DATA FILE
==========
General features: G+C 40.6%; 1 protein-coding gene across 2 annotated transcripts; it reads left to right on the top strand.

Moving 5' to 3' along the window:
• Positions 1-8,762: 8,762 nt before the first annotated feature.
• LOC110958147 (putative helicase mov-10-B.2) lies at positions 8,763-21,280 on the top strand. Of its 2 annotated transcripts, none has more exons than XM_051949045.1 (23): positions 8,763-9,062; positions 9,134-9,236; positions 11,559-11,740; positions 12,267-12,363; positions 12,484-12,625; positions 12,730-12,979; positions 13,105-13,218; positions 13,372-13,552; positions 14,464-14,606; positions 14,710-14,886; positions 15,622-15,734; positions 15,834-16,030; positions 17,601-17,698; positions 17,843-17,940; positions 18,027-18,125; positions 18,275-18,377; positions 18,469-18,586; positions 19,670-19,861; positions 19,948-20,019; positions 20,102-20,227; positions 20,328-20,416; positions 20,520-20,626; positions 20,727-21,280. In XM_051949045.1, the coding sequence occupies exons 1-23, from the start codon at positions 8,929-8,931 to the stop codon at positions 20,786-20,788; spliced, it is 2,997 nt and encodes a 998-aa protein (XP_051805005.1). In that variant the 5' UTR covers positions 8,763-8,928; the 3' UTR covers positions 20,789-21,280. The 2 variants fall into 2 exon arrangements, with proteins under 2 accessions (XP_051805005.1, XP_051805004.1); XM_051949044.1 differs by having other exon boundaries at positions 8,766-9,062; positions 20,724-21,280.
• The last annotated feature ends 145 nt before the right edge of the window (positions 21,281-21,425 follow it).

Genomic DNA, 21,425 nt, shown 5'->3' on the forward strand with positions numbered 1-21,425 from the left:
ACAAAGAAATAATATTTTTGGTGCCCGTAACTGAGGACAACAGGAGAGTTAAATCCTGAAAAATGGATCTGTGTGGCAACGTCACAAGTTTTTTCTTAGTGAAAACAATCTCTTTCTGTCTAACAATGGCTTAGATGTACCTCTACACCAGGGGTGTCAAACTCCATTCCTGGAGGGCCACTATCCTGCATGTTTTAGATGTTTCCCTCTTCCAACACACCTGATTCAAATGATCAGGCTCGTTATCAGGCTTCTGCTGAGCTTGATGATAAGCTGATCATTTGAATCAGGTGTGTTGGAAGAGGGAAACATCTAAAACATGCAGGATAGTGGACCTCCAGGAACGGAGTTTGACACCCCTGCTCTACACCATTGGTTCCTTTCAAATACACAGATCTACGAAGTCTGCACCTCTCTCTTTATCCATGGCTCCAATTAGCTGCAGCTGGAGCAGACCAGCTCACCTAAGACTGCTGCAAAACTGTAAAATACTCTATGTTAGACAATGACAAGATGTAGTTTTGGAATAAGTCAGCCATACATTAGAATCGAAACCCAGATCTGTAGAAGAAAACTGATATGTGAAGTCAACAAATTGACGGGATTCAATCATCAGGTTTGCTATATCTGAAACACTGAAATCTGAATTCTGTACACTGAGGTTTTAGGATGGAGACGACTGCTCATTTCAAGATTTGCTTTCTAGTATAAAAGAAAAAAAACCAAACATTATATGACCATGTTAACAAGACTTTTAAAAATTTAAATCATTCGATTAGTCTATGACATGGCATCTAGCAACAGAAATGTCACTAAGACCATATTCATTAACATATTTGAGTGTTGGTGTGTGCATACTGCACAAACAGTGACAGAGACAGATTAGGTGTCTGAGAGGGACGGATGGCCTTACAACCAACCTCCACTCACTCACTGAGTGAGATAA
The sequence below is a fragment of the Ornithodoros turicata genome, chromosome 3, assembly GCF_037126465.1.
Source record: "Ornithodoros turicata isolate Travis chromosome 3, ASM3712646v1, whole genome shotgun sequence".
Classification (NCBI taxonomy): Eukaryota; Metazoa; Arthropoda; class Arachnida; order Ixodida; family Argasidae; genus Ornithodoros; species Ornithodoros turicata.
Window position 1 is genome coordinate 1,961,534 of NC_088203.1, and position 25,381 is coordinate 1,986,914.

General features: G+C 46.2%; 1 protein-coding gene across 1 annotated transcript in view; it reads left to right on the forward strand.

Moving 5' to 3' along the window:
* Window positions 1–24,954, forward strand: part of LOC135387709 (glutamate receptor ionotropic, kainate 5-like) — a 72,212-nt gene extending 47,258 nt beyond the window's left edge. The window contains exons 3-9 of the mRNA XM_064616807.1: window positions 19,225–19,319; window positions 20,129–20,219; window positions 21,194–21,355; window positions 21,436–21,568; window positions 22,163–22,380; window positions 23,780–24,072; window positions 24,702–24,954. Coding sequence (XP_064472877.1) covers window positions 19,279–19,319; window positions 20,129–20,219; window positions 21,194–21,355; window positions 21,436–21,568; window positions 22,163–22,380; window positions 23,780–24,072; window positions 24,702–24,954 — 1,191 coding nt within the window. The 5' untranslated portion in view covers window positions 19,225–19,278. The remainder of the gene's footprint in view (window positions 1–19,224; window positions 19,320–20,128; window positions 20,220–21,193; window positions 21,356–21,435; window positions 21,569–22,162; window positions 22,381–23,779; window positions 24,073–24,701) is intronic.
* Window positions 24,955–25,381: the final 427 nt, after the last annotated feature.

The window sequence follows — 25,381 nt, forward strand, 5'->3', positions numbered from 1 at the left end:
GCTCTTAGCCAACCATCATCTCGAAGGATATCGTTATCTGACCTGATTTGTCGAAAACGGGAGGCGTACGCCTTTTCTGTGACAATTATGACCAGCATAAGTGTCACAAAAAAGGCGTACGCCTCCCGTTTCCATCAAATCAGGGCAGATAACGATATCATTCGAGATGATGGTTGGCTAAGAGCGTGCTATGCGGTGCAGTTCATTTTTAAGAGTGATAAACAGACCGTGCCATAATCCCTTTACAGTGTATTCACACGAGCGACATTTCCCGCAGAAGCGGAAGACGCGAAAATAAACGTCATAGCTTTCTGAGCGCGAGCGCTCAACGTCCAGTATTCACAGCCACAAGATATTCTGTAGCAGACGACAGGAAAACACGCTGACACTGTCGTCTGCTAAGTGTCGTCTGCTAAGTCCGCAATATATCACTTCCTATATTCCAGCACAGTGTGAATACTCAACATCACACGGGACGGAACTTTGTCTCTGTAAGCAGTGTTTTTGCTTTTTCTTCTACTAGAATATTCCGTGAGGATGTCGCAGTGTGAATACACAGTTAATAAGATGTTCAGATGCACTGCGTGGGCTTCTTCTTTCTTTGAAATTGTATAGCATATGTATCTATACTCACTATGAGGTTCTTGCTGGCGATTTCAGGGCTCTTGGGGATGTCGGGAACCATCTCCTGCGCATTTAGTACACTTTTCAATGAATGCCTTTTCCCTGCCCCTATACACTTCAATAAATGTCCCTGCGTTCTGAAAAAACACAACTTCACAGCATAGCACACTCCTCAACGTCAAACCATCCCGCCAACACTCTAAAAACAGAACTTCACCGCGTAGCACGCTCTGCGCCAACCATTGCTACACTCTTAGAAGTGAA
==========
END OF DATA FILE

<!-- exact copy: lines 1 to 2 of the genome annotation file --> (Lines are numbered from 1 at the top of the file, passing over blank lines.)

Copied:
General features: G+C 40.6%; 1 protein-coding gene across 2 annotated transcripts; it reads left to right on the top strand.

Moving 5' to 3' along the window: